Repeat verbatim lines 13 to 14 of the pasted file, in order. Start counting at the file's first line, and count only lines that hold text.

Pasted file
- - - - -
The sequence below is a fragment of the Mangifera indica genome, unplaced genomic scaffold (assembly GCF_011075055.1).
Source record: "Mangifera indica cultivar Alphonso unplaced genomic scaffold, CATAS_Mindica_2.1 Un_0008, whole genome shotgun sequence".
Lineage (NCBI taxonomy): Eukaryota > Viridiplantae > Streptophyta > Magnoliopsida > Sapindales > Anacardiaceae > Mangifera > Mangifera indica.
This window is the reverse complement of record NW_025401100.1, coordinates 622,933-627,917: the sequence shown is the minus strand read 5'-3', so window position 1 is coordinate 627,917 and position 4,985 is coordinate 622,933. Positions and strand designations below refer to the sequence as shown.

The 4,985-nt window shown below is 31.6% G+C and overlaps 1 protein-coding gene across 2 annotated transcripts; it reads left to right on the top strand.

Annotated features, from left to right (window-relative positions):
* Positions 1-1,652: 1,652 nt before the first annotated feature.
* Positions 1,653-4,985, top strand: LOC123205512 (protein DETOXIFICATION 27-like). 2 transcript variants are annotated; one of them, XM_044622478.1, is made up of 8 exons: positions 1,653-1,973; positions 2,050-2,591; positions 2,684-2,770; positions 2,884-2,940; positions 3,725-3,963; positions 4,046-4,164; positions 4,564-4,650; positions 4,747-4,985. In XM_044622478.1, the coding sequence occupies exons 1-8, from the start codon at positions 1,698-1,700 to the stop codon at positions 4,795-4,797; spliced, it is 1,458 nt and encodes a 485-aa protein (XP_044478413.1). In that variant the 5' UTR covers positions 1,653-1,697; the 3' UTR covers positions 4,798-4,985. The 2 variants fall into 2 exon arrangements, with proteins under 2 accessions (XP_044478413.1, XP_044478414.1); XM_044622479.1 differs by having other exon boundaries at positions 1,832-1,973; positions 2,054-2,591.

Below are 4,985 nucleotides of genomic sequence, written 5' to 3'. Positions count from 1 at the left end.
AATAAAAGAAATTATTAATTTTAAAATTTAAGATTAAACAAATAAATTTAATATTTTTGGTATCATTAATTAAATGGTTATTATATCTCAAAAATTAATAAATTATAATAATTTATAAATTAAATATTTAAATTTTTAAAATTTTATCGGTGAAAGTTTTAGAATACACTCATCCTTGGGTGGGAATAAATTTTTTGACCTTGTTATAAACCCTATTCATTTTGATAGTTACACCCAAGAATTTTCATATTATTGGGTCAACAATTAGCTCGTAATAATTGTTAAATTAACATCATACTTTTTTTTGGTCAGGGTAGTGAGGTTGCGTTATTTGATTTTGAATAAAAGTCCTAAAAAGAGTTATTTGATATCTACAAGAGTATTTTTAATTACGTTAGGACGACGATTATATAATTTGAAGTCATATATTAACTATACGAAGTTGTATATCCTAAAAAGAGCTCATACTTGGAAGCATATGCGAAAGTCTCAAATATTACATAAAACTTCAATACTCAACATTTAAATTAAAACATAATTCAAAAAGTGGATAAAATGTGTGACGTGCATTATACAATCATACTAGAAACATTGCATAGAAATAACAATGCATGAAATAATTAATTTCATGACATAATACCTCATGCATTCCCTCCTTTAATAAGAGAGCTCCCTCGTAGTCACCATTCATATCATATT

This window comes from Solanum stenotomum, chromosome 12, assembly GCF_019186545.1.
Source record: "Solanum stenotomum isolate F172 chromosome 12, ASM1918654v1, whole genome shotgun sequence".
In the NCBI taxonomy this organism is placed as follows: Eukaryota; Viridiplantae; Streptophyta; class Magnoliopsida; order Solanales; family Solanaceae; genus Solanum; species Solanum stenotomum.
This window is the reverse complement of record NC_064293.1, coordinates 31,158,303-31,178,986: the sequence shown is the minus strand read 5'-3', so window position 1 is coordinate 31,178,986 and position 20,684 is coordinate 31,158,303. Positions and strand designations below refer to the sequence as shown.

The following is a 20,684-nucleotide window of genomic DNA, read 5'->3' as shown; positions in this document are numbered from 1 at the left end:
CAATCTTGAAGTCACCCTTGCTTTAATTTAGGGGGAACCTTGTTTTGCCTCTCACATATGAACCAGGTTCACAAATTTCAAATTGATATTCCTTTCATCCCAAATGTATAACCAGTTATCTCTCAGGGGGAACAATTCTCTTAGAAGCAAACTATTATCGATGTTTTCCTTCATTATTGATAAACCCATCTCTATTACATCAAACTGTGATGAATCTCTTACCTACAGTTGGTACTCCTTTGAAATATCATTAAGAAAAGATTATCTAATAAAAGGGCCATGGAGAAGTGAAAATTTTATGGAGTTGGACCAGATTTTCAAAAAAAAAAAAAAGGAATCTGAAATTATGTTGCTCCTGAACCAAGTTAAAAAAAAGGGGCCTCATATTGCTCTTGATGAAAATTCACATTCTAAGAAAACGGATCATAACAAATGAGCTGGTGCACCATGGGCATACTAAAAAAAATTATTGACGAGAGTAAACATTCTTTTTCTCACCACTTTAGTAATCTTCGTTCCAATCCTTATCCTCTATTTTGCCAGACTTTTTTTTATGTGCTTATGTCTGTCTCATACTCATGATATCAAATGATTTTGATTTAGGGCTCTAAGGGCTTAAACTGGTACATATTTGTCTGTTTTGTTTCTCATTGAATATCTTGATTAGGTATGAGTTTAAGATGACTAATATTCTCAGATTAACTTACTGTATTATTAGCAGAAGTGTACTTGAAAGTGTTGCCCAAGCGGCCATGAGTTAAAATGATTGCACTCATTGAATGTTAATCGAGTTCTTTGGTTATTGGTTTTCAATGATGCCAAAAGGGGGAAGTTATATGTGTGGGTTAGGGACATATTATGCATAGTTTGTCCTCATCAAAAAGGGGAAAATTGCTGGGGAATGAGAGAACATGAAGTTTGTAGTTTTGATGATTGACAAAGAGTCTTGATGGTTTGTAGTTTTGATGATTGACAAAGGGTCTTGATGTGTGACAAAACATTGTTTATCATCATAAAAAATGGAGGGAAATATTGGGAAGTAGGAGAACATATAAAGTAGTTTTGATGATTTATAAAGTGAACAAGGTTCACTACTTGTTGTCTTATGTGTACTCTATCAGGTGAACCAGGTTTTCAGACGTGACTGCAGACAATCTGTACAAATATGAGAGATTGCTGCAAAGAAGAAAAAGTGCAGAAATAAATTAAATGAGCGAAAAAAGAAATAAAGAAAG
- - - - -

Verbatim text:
In the NCBI taxonomy this organism is placed as follows: Eukaryota; Viridiplantae; Streptophyta; class Magnoliopsida; order Solanales; family Solanaceae; genus Solanum; species Solanum stenotomum.
This window is the reverse complement of record NC_064293.1, coordinates 31,158,303-31,178,986: the sequence shown is the minus strand read 5'-3', so window position 1 is coordinate 31,178,986 and position 20,684 is coordinate 31,158,303. Positions and strand designations below refer to the sequence as shown.